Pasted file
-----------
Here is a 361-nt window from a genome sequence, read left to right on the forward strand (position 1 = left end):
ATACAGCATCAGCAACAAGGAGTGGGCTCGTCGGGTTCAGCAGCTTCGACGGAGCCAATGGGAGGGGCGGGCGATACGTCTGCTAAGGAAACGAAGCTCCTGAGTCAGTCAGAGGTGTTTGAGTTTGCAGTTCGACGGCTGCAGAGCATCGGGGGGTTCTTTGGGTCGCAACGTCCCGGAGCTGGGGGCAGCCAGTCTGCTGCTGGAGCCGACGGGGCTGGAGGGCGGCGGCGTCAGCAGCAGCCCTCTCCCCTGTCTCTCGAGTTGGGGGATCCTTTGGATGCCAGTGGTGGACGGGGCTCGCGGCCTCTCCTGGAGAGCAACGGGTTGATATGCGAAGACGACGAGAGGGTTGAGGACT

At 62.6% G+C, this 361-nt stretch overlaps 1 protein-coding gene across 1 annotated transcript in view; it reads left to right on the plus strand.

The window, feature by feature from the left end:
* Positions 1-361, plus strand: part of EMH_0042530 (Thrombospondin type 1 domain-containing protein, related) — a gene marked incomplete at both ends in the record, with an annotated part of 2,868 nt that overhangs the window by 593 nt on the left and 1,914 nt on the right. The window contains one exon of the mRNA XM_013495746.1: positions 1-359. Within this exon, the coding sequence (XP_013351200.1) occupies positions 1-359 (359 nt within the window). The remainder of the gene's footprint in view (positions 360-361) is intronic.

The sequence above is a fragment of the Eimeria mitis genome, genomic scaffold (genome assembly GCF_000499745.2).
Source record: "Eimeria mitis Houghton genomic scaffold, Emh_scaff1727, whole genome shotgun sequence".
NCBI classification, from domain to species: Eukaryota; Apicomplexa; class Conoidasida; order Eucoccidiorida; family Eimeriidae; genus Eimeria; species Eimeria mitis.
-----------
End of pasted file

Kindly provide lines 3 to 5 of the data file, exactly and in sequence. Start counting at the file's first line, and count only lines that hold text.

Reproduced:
At 62.6% G+C, this 361-nt stretch overlaps 1 protein-coding gene across 1 annotated transcript in view; it reads left to right on the plus strand.

The window, feature by feature from the left end:
* Positions 1-361, plus strand: part of EMH_0042530 (Thrombospondin type 1 domain-containing protein, related) — a gene marked incomplete at both ends in the record, with an annotated part of 2,868 nt that overhangs the window by 593 nt on the left and 1,914 nt on the right. The window contains one exon of the mRNA XM_013495746.1: positions 1-359. Within this exon, the coding sequence (XP_013351200.1) occupies positions 1-359 (359 nt within the window). The remainder of the gene's footprint in view (positions 360-361) is intronic.